Cinema at the Crossroads

Cinema at the Crossroads

Cinema at the Crossroads

Nation and the Subject in East Asian Cinema

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Rowman & Littlefield Group

    Yoo, Hyon Joo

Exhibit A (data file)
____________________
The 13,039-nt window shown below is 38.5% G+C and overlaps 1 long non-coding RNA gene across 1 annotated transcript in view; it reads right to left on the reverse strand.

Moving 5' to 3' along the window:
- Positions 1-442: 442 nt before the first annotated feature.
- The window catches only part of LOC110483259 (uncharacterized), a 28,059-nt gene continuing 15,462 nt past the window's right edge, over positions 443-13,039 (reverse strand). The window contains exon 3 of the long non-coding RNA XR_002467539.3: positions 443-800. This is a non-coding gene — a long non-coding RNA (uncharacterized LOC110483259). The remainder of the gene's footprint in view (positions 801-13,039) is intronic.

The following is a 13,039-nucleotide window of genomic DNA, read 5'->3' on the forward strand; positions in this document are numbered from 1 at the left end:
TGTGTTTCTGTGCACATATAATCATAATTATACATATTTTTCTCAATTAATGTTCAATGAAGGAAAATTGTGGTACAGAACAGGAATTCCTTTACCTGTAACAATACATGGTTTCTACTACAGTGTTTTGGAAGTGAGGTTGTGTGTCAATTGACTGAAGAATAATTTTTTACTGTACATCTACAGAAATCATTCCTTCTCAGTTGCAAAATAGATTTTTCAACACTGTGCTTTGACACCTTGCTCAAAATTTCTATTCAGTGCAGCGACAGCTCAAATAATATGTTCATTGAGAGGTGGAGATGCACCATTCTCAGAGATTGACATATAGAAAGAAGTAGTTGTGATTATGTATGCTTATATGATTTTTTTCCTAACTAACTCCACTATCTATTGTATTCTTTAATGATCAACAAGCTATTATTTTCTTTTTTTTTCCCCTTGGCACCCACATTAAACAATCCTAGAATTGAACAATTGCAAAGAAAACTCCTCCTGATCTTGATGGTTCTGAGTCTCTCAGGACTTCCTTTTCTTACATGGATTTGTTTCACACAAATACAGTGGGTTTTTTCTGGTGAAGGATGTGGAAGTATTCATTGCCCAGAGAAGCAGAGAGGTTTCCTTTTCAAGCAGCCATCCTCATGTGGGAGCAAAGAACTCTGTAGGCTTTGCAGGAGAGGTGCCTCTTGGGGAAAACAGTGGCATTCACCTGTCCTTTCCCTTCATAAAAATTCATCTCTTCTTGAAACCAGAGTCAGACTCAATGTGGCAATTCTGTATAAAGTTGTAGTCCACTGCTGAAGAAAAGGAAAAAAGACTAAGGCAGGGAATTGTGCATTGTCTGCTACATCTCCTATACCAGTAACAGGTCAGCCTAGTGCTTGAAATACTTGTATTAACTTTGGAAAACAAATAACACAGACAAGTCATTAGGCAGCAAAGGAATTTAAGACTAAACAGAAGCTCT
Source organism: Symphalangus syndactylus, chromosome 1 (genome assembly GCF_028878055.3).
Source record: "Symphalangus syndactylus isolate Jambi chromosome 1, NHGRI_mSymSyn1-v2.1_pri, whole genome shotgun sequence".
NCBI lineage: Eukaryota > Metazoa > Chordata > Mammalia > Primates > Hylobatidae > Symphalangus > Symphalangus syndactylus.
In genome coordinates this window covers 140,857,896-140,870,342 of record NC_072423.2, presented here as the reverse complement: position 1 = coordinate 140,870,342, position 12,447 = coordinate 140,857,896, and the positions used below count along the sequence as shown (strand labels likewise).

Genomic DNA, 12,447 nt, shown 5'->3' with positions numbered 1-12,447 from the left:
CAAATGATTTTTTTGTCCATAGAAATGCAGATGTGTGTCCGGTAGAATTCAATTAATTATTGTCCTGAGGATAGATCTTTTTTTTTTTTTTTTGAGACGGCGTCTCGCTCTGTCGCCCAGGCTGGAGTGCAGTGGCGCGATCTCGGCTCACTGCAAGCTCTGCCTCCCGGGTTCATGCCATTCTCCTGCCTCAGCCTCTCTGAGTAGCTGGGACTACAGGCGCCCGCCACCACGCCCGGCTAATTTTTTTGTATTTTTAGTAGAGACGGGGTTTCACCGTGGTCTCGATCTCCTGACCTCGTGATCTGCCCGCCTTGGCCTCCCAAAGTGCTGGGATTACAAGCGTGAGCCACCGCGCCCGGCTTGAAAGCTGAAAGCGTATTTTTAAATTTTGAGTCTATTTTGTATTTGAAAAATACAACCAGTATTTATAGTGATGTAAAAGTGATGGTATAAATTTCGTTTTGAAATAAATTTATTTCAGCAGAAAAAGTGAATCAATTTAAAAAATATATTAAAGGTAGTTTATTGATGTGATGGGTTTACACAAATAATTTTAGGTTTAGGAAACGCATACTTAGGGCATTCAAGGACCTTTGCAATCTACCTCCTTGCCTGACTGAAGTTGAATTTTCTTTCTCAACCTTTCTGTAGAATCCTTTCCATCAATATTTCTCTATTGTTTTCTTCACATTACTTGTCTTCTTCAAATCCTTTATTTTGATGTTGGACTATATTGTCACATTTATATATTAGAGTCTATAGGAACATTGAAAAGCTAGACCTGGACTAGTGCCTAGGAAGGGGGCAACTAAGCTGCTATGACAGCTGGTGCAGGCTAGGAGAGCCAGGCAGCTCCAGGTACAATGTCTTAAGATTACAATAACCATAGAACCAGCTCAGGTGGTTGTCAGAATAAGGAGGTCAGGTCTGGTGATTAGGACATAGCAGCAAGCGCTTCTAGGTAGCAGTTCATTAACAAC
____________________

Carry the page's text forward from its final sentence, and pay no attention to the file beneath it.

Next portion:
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Proposing that an individual film can be a synecdoche for imperialism, colonialism, and postcolonialism--primarily in North Korea, South Korea, and Japan--and that individual filmic characters function as a synecdoche for gender and racial issues, Yoo's book is a hybrid, mixing film analysis with commentary on political and social aspects of East Asia. Using Korean, Taiwanese, and Japanese cinemas and a Lacanian theoretical framework, Yoo (Univ. of Vermont) explores the rules surrounding the 'family state,' or gender rules for individual characters; 'state racism,' which 'involves migrant workers, illegal aliens, and disenfranchised natives'; and Japan's claim to modernity versus the rest of Asia as the 'Other' or the unmodern. The films discussed, among them Chun-ho Bong's Memories of Murder (2003) and Mother (2009) and also Hou Hsiao-hsien's Goodbye, South, Goodbye (1996) and Millennium Mambo (2001), offer instances of the Lacanian real and jouissance, which synecdochely depict how the rules for the family state and state racism break down when the subject's gender identity breaks down, or when, in Hou's films, violence and death reveal the violence of the (post)colonial period. Summing Up: Recommended.


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